Keeping track of the ongoing evolution of virtual money, smart contracts, and the blockchain is like watching pillow lava roll down a Hawaiian hillside and into the sea. Parts of it solidify and hold still, and then a new blob bubbles up from below and everything shifts and changes. But above it all you realize you are watching a new landmass taking shape, and things will never be quite the same again.
In the world of virtual “currency,” people are slowly becoming aware of Bitcoin, currently the most famous of the payment systems, since it holds the lead in a field of about 700 other currencies. But because of its relative newness and complexity, few have been able get a handle on Ethereum, even though it may prove to be the next quantum leap forward in blockchain based currencies. So what is Ethereum actually?
What is Ethereum?
Let’s start by getting the terminology straight. Ethereum is an open source code designed primarily to govern smart contracts on the blockchain. A smart contract is any contract between parties, especially those that lack a level of trust or credit rating. An example may be the sale of fair trade coffee. How would a wholesale purchaser know the coffee is fair trade? They would feel much more confident if the entire coffee production and preparation process was verified and incorporated into a smart contract that itself is sealed immutably inside a block on the blockchain. Ethereum allows developers to build their own apps on its open platform.
Part of the Ethereum code is Ether, described as the fuel that makes the contracts work. It can also be seen as a currency of sorts, and may emerge as a competitor to, or even replacement for Bitcoin, depending on how the lava flows. Ether is presented in coins, and can also be referred to as an Ethereum coin.
As a virtual currency, there is not much you can buy with Ether. But you could acquire some for speculation and trading purposes, since its value has skyrocketed of late, and may continue to do so. Or not. Here is its performance over its short lifetime (Chart courtesy of worldcoinindex.com).
One Ethereum coin (symbol ETH) was trading around $320 U.S. as of the third week of June 2017, until a major market selloff – a “flash crash” dropped its value to 10 cents inside of an hour, before rebounding. This shows that proving that it, too suffers the same dramatic volatility as Bitcoin.
A fundamental truth, however, is that the world of virtual contracts and money, held in abeyance by the binding force of the blockchain will continue to change the world of transactions in the same way the internet changed the world of information flow.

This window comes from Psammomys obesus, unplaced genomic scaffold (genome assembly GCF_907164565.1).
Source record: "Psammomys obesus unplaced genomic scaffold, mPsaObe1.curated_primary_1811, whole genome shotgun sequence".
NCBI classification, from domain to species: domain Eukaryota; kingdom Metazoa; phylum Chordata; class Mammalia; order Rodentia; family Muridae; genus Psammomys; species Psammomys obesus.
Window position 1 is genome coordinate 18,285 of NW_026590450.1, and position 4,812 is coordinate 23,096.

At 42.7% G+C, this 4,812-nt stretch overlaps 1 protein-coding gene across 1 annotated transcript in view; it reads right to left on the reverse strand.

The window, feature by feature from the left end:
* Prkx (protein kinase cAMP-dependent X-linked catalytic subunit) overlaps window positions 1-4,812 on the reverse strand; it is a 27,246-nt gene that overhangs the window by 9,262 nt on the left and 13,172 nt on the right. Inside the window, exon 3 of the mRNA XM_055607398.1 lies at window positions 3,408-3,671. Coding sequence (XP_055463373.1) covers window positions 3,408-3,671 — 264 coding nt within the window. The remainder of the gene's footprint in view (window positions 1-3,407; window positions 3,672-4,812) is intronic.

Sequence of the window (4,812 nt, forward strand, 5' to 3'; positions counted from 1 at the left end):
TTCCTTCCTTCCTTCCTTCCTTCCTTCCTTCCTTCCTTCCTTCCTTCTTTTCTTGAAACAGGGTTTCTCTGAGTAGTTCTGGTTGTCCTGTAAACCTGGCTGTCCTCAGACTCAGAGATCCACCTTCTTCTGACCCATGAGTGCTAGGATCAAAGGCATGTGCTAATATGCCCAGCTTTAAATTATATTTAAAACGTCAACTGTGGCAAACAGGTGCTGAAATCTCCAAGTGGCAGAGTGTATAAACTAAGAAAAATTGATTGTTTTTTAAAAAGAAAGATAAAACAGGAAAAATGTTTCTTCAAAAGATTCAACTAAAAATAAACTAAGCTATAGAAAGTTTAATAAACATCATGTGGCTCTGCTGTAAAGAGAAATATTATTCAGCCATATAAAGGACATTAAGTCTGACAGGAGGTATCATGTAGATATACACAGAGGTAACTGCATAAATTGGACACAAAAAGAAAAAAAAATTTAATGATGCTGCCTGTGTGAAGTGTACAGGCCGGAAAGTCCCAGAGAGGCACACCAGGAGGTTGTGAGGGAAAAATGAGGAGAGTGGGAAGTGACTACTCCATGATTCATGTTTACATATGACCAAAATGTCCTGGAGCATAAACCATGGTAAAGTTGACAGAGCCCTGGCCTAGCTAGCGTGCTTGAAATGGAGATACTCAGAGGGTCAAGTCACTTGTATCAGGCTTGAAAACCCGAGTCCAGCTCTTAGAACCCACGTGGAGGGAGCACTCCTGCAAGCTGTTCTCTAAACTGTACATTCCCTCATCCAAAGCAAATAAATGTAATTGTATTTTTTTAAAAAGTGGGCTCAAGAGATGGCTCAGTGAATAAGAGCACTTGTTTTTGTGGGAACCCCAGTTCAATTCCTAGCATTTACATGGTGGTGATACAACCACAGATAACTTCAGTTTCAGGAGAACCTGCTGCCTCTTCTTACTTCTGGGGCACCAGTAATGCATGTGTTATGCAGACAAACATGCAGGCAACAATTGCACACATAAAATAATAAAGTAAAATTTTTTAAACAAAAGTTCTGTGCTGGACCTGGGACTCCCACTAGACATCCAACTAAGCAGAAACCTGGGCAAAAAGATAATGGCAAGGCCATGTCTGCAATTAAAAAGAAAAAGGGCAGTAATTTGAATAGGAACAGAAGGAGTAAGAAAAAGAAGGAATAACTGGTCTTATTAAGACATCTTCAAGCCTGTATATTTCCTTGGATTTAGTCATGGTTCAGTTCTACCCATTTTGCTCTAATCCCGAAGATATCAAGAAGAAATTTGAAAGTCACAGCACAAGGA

How to buy Ethereum?
The short answer is:
- You find a reputable online trading house
- You purchase ether using your debit or credit card
- You transfer your ETH to your own secure wallet.
Some experts suggest buying Bitcoin first and then trading that for Ether, but there are houses that remove the need for that. It is important to remember that this is very new territory. There are many suppliers and houses out there, each striving for your business through commissions. Some of these are reputable, others less so.
A more detailed answer would be this:
Go to a currency exchange site like CryptoCompare.com to find out which exchange operates with your country of residence or business. Coinbase is one of the easiest and most straightforward purchasing houses, but it has limits on countries and amounts. You simply open a Coinbase account, add a payment type (credit card or your bank account), and then choose to buy (or sell) ETH. Kraken and CEX.io are two of the best known alternatives to Coinbase. You could also trade your existing Bitcoin through these houses as well as through specialist exchanges like shapeshift.io.
As for wallets, there are not as many user-friendly Ether wallets as there are for Bitcoin. Coinbase offers its own wallet, but it keeps control of your wallet’s private key, which does not sit well with some people. It also does not support Ethereum classic, which is an earlier version of Ethereum maintained by a faction of Ethereum programmers who rejected a recent “market correction” in Ethereum value, called the Hard Fork. (The history of the DAO incident and the Fork requires a separate post). Other user-friendly brands that give you total control over the keys include Exodus (desktop) and Jaxx (iOS or Android).
Mine it Yourself
You can also mine Ether yourself, if you want. Just like Bitcoin, you can run a computer (or several) and work to mine some new ETH, keeping a commission for all your hard work. But also, just like Bitcoin, this is not something anyone can do from their home PC in the basement. You will need to work with a pool of other miners. The official Ethereum web page has instructions on how to set up your mining operation.
Even if you choose not to invest in ETH for saving or trading, it is worth keeping a sharp eye out for Ethereum as a major player in the growing smart contract and blockchain movement. Banks and companies all over the world are actively setting up test cases and policies for what they see as a major shift in how business is done in all areas of retail and B2B marketplaces.